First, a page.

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Marshall County Legislator Wants to Arm School Administrators

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MARSHALL COUNTY, Ala. (WHNT) -- Following the events two weeks ago in Newtown, Connecticut, an Alabama state representative wants to arm administrators at every school.

Kerry Rich of Albertville said it is still early in the process and there is still a lot to review, but the bill would allow superintendents to recommend certain principals and teachers to have guns at school, and boards of education would approve or deny the appointments.

"We need to have someone that is armed and has a weapon available to them in case any of these incidents were to ever happen in any of our schools," Rich said.

Rich and the Alabama legislature's Education Policy Committee will meet January 9 to discuss the proposed bill with the state policemen's association, the state sheriff's association, district attorneys, and educators including the Alabama state superintendent.

He was working on developing this legislation before the December 14 shooting at Sandy Hook Elementary School, where witnesses said principal Dawn Hochsprung confronted and tried to stop the gunman before he shot and killed her.

"If she had had a gun, she could have taken this person out and I think it would have saved a lot of lives and saved the lives of a lot of little children," Rich said.

Representative Rich has a six-year-old granddaughter, and he said watching the reports come out of Newtown really touched his heart and he wants to use his influence in Montgomery to try and prevent it from ever happening in Alabama.

He said the current gun free zones at schools are announcements to attackers that there are no guns on campus, which makes them targets.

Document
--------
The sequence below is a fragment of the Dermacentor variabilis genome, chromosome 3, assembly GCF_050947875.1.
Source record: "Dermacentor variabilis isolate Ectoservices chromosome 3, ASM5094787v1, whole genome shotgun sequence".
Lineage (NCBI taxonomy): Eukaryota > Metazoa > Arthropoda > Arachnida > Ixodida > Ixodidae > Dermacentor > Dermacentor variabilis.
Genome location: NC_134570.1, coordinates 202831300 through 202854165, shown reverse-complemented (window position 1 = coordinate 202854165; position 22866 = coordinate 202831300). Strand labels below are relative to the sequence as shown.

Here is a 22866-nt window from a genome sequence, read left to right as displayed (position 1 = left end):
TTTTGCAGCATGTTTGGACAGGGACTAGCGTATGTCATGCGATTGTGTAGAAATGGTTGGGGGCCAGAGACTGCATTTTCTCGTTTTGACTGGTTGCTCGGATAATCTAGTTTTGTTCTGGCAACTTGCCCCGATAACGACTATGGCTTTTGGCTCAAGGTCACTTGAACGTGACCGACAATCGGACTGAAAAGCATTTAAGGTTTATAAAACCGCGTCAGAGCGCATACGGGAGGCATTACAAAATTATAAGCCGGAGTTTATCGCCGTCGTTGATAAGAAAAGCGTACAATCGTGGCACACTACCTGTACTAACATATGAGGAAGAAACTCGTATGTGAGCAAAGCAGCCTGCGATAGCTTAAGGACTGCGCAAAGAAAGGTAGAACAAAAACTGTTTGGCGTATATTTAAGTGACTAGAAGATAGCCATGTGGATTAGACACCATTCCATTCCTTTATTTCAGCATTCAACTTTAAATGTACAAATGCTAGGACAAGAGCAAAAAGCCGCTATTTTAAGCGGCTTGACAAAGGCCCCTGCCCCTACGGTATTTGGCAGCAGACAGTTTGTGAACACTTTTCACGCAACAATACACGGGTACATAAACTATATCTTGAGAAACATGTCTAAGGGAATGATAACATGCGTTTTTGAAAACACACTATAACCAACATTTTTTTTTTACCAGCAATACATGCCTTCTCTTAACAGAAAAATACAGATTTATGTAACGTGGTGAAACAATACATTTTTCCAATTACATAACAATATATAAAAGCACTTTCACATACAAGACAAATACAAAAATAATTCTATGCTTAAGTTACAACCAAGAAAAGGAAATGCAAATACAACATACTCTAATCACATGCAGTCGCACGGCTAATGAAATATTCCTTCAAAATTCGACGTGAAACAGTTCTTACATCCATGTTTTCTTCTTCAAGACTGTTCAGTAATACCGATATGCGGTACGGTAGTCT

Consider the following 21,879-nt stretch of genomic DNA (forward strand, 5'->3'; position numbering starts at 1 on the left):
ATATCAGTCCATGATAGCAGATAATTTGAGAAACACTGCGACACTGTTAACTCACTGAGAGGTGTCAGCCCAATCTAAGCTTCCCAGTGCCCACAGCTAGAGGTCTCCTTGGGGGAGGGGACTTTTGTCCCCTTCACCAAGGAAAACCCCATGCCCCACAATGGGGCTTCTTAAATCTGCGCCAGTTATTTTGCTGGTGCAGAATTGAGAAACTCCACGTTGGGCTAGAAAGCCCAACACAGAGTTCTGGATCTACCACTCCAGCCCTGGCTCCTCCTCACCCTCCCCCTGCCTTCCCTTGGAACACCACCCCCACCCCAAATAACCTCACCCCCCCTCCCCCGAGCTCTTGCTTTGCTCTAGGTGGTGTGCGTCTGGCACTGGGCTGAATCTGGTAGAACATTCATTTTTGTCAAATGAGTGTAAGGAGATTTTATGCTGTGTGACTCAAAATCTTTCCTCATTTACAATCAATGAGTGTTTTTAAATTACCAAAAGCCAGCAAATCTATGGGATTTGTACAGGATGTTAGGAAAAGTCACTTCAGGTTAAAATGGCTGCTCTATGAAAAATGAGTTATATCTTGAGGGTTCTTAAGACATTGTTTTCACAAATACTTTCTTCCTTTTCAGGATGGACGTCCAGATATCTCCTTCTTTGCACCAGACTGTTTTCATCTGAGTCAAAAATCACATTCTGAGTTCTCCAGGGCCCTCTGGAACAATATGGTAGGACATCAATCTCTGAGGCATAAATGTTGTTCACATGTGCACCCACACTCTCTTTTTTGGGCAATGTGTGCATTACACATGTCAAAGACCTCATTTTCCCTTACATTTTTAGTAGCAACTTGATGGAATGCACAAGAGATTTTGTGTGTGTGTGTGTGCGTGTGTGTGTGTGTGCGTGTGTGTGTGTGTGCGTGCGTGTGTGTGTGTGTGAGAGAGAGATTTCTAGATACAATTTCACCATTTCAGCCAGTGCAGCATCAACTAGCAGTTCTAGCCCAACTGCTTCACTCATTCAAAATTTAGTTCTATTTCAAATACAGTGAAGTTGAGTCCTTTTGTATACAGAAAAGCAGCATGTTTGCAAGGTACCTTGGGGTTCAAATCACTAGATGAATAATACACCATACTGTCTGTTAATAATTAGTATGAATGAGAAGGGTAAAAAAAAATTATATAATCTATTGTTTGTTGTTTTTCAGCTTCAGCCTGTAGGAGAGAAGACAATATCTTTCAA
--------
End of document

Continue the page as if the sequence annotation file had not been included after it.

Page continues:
"They go to areas where they realize and they understand there's not going to be any real resistance to them, for a period of time anyway for police officers to arrive and that takes time to get there and the carnage has already been done," Rich said.

"If these people knew there were people inside the schools that had guns that could confront them, and blow them away before they're able to harm any innocent person, I think that would make a difference."

The school staff members would go through training like a police officer on how to use the weapon and how to respond to certain scenarios, and would also be required to renew their certification every six months.

Teachers would also be evaluated to make sure they were prepared and stable.

"I don't think it's a good idea to arm all teachers," Rich said.  "I think that's a bad idea."

But some administrators and police officers would prefer not to arm any teachers.

"I had rather see some kind of funding come down to put officers [in schools] who are trained to react to different situations," Boaz Police Chief Terry Davis said.

Davis said Rich's proposal has merit and more should be done to increase safety, but he said he doesn't know if anything could have been to prevent the deaths in Sandy Hook, and he isn't sure arming school staff is the best solution.

He plans to give more consideration to Rich's proposal and that it may turn out to be the best idea, but wants to explore others as well.

"Some of the teachers and administrators i've talked to don't want a weapon because they're not comfortable with them," Davis said.

Boaz City Schools superintendent Mark Isley said his two biggest concerns about arming teachers involve the training they receive and the communication they have with police.

He would also prefer to see the state allocate funding for police officers at schools instead.

Isley said his ideal response would be to have undercover police or plains-clothes officers at the school, and said one option would be to have retired officers or state troopers.

Boaz schools currently have a retired state trooper as their school resource officer.

Isley said that is cheaper than having a current officer on duty or paying overtime, as the state allows a maximum salary of $22,000 to retired officers working in that position.